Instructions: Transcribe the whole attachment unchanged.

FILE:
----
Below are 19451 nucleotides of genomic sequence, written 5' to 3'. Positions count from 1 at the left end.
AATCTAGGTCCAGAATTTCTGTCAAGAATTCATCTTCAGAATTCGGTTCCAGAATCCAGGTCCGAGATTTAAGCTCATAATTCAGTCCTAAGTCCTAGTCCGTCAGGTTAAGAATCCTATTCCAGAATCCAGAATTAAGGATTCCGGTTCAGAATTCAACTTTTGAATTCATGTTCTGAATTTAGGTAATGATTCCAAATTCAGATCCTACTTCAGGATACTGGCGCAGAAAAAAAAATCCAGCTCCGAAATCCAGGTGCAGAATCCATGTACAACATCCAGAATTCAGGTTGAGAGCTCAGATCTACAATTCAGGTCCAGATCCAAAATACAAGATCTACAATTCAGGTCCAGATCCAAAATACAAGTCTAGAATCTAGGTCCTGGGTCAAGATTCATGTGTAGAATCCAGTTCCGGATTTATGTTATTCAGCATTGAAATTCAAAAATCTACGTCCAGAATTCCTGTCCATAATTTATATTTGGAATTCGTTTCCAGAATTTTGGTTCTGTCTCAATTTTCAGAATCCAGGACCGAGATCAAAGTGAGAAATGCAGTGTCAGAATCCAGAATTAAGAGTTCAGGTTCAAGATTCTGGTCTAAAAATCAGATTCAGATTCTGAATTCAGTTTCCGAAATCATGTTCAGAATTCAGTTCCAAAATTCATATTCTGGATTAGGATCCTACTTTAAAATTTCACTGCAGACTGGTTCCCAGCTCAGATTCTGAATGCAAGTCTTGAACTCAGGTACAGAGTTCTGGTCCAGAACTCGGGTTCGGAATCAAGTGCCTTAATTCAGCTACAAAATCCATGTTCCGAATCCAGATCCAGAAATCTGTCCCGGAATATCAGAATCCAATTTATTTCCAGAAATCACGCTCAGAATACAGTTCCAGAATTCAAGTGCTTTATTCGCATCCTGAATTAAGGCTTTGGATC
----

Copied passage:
Below are 19451 nucleotides of genomic sequence, written 5' to 3'. Positions count from 1 at the left end.
AATCTAGGTCCAGAATTTCTGTCAAGAATTCATCTTCAGAATTCGGTTCCAGAATCCAGGTCCGAGATTTAAGCTCATAATTCAGTCCTAAGTCCTAGTCCGTCAGGTTAAGAATCCTATTCCAGAATCCAGAATTAAGGATTCCGGTTCAGAATTCAACTTTTGAATTCATGTTCTGAATTTAGGTAATGATTCCAAATTCAGATCCTACTTCAGGATACTGGCGCAGAAAAAAAAATCCAGCTCCGAAATCCAGGTGCAGAATCCATGTACAACATCCAGAATTCAGGTTGAGAGCTCAGATCTACAATTCAGGTCCAGATCCAAAATACAAGATCTACAATTCAGGTCCAGATCCAAAATACAAGTCTAGAATCTAGGTCCTGGGTCAAGATTCATGTGTAGAATCCAGTTCCGGATTTATGTTATTCAGCATTGAAATTCAAAAATCTACGTCCAGAATTCCTGTCCATAATTTATATTTGGAATTCGTTTCCAGAATTTTGGTTCTGTCTCAATTTTCAGAATCCAGGACCGAGATCAAAGTGAGAAATGCAGTGTCAGAATCCAGAATTAAGAGTTCAGGTTCAAGATTCTGGTCTAAAAATCAGATTCAGATTCTGAATTCAGTTTCCGAAATCATGTTCAGAATTCAGTTCCAAAATTCATATTCTGGATTAGGATCCTACTTTAAAATTTCACTGCAGACTGGTTCCCAGCTCAGATTCTGAATGCAAGTCTTGAACTCAGGTACAGAGTTCTGGTCCAGAACTCGGGTTCGGAATCAAGTGCCTTAATTCAGCTACAAAATCCATGTTCCGAATCCAGATCCAGAAATCTGTCCCGGAATATCAGAATCCAATTTATTTCCAGAAATCACGCTCAGAATACAGTTCCAGAATTCAAGTGCTTTATTCGCATCCTGAATTAAGGCTTTGGATC